Do I Need a Medical Marijuana Card if I'm Healthy?

Do I Need a Medical Marijuana Card if I'm Healthy?

Published on 6/3/21

With 36 states boasting some form of a medical marijuana program, you may be wondering what it takes to become an MMJ cardholder. Let's take a look at what medical benefits cannabis is thought to have, its legality across the US, what medical conditions commonly qualify and finally, how best to register and get your medical marijuana card.

Medical Benefits of Marijuana


Even though cannabis is still federally illegal and classified as a Schedule I drug, it has been used medically for thousands of years and is thought to provide several very positive medical benefits. It is most commonly used for pain control and is also frequently used to combat anxiety and depression. Cannabis is also thought to help with eating disorders, epilepsy, muscle spasms, posttraumatic stress disorder and cancer, among other conditions. While many of the medical conditions marijuana is used for are serious, that doesn't mean medical marijuana can't be helpful for smaller, everyday medical reasons. Often, medical marijuana is used for reducing stress, helping you fall to sleep and even relieving anxiety.

Medical Marijuana in America

California was the first state to legalize medical marijuana back in 1996. Alaska, Oregon and Washington were quick to follow in 1998, and since then, another 32 states have legalized and established medical marijuana programs. To purchase and use medical marijuana, you must belong to the state's medical program and have a valid medical marijuana (MMJ) card. Since there are significantly more states that allow medical marijuana than not, here's a list of states that currently do not have a medical marijuana program:

  • Alabama
  • Georgia
  • Idaho
  • Indiana
  • Iowa
  • Kansas
  • Kentucky
  • Nebraska
  • North Carolina
  • South Carolina
  • Tennessee
  • Texas
  • Wisconsin
  • Wyoming

Unfortunately, if you live in any of the states listed above, you cannot currently register for a medical marijuana card. In states where recreational weed is legal, you don't need an MMJ card to smoke or use marijuana if you're at least 21-years old; however, there are several benefits to having a medical card if you already live in a legal state (hello, lower taxes). Of course, in states where recreational marijuana is not legal, you cannot smoke marijuana unless you have a valid medical marijuana card. 

The Differences Between Recreational and Medical Marijuana

Even if recreational marijuana is legal in your state, there's a chance it could be worth your while to get a medical marijuana card. Like we mentioned above, most states have heavily reduced taxes on medical marijuana. For example, medical marijuana in Colorado is exempt from the 15% retail sales and marijuana excise taxes. You only have to pay the 2.9% state sales tax, which is a big difference and a lot of money saved. Next, individuals with medical cards are allowed to purchase and possess more cannabis legally than those without (sometimes up to an ounce more at a time)!  Finally, some states have medical marijuana with higher THC percentages than counterpart recreational weed. 

Qualifying Conditions for Medical Marijuana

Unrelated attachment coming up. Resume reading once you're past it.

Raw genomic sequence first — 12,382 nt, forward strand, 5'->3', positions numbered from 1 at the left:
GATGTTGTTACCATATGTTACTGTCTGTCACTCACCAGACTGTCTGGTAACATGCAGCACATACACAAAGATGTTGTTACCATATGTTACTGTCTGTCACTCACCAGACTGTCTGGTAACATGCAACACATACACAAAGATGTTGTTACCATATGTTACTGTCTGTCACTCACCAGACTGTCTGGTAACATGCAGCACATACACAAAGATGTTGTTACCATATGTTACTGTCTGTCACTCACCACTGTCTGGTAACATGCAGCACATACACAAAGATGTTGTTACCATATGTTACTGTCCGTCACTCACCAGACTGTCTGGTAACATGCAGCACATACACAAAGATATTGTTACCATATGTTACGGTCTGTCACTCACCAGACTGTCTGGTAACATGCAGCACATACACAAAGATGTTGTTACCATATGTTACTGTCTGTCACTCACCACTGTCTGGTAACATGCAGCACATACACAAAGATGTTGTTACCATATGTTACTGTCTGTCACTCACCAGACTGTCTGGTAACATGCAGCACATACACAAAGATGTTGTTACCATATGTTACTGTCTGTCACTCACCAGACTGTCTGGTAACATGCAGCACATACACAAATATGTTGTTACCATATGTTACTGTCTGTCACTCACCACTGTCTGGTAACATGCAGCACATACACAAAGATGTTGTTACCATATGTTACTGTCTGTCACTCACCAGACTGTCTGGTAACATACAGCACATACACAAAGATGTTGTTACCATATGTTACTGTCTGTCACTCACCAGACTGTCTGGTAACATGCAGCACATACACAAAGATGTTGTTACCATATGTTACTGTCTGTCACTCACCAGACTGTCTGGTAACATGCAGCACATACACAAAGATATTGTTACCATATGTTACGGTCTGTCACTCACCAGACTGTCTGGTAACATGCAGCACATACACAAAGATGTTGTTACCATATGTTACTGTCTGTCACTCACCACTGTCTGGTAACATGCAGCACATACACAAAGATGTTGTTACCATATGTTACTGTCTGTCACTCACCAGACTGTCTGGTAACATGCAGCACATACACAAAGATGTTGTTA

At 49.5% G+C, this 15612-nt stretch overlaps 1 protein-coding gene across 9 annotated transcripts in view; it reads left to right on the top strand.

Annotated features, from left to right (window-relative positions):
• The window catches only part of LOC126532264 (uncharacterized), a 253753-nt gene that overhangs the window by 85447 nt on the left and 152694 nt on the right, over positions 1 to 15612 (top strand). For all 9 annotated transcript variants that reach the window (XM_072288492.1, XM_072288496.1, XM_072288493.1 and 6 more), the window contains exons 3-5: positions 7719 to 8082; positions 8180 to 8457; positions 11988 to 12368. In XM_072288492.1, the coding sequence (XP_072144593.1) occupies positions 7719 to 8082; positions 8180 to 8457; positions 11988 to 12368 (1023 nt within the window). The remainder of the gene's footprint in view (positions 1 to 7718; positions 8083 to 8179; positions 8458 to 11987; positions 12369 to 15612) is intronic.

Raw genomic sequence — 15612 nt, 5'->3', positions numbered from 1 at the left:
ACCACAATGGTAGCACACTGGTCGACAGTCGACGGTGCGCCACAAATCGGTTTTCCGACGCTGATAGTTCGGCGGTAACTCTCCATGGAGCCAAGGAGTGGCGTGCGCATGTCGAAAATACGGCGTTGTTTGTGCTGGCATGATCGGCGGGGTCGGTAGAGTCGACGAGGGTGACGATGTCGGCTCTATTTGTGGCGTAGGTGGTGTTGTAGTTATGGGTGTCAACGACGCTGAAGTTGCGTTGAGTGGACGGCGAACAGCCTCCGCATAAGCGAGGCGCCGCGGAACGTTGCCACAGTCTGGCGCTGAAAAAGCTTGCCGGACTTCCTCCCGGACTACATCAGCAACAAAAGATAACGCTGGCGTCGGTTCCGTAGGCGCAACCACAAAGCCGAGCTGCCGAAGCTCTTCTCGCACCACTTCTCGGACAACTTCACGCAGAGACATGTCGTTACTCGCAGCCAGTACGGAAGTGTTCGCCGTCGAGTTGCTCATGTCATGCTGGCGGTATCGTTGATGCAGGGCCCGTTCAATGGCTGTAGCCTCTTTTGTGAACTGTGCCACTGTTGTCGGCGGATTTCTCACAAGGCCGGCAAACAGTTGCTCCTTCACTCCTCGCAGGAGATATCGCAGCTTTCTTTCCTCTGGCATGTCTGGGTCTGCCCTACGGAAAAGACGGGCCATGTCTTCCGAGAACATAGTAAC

Each state has its own list of conditions that qualify for medical marijuana. Some states, like Louisiana, have more restrictive lists that are limited to conditions such as Crohn's disease, epilepsy and seizure disorders. However, most states have a much more lenient list of conditions that include chronic pain (which is often left to your physician's discretion to define), nausea and anxiety. Here's a list of the primary qualifying conditions for medical marijuana:

  • Amyotrophic Lateral Sclerosis (ALS)
  • Alzheimer's disease
  • Cachexia or Waste syndrome
  • Cancer
  • Chronic Pain
  • Crohn's disease
  • Glaucoma, 
  • HIV or AIDS
  • Hepatitis C
  • Nausea
  • Post-Traumatic Stress Disorder
  • Seizures
  • Severe & Persistent Muscle Spasms
  • Spinal Damage
  • Terminal Illness

Additionally, quite a few states also allow for doctors to decide if a patient has conditions subject to approval for marijuana use. Depending on the state, getting your doctor to sign you up for a medical marijuana card without a condition on the list can be relatively easy. A great example of this is Oklahoma, where it's now a running joke that medical marijuana is the new recreational marijuana.

How to Get Your Medical Card for Marijuana

If you live in a state where medical marijuana is legal, the first step to getting your medical marijuana card is seeing a doctor and asking about your options. You need to get written consent from a medical professional that you qualify for a medical marijuana card, then you need to apply online through your state's medical marijuana program website. You can either go to your regular physician or look online for "medical marijuana doctors near me,". Recently, we've been working with Leafwell, a telehealth platform to help answer every aspect of the question, "how do I get a medical marijuana card near me?" By helping you navigate your state laws, get a physician's medical cannabis certification and provide the proper MMJ recommendation. Getting your medical marijuana card can seem daunting, but organizations like Leafwell make it a lot more manageable! 

Do you have a medical marijuana card? Let us know what your experience has been, how you got it, and in what ways you benefit from medical marijuana. Comment below!

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